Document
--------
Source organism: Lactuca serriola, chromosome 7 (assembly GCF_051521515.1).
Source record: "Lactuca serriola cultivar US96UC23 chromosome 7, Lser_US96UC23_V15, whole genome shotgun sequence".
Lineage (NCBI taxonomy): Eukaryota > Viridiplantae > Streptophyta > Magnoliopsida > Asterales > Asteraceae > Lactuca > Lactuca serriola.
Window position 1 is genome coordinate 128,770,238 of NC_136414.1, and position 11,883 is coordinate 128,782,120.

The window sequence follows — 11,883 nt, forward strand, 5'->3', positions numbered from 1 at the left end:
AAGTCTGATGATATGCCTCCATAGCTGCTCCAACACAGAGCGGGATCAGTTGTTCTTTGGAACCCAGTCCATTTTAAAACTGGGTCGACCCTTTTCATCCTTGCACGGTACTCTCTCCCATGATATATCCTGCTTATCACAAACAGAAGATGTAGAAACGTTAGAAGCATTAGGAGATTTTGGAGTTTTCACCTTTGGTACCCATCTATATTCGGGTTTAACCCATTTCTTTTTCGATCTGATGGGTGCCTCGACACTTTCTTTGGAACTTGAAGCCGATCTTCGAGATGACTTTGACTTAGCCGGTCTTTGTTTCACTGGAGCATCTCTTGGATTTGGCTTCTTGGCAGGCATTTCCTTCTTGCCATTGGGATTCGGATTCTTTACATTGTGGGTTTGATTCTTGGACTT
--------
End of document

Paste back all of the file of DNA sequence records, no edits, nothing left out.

Source organism: Lactuca serriola, chromosome 7 (assembly GCF_051521515.1).
Source record: "Lactuca serriola cultivar US96UC23 chromosome 7, Lser_US96UC23_V15, whole genome shotgun sequence".
Lineage (NCBI taxonomy): Eukaryota > Viridiplantae > Streptophyta > Magnoliopsida > Asterales > Asteraceae > Lactuca > Lactuca serriola.
Window position 1 is genome coordinate 128,770,238 of NC_136414.1, and position 11,883 is coordinate 128,782,120.

The window sequence follows — 11,883 nt, forward strand, 5'->3', positions numbered from 1 at the left end:
AAGTCTGATGATATGCCTCCATAGCTGCTCCAACACAGAGCGGGATCAGTTGTTCTTTGGAACCCAGTCCATTTTAAAACTGGGTCGACCCTTTTCATCCTTGCACGGTACTCTCTCCCATGATATATCCTGCTTATCACAAACAGAAGATGTAGAAACGTTAGAAGCATTAGGAGATTTTGGAGTTTTCACCTTTGGTACCCATCTATATTCGGGTTTAACCCATTTCTTTTTCGATCTGATGGGTGCCTCGACACTTTCTTTGGAACTTGAAGCCGATCTTCGAGATGACTTTGACTTAGCCGGTCTTTGTTTCACTGGAGCATCTCTTGGATTTGGCTTCTTGGCAGGCATTTCCTTCTTGCCATTGGGATTCGGATTCTTTACATTGTGGGTTTGATTCTTGGACTT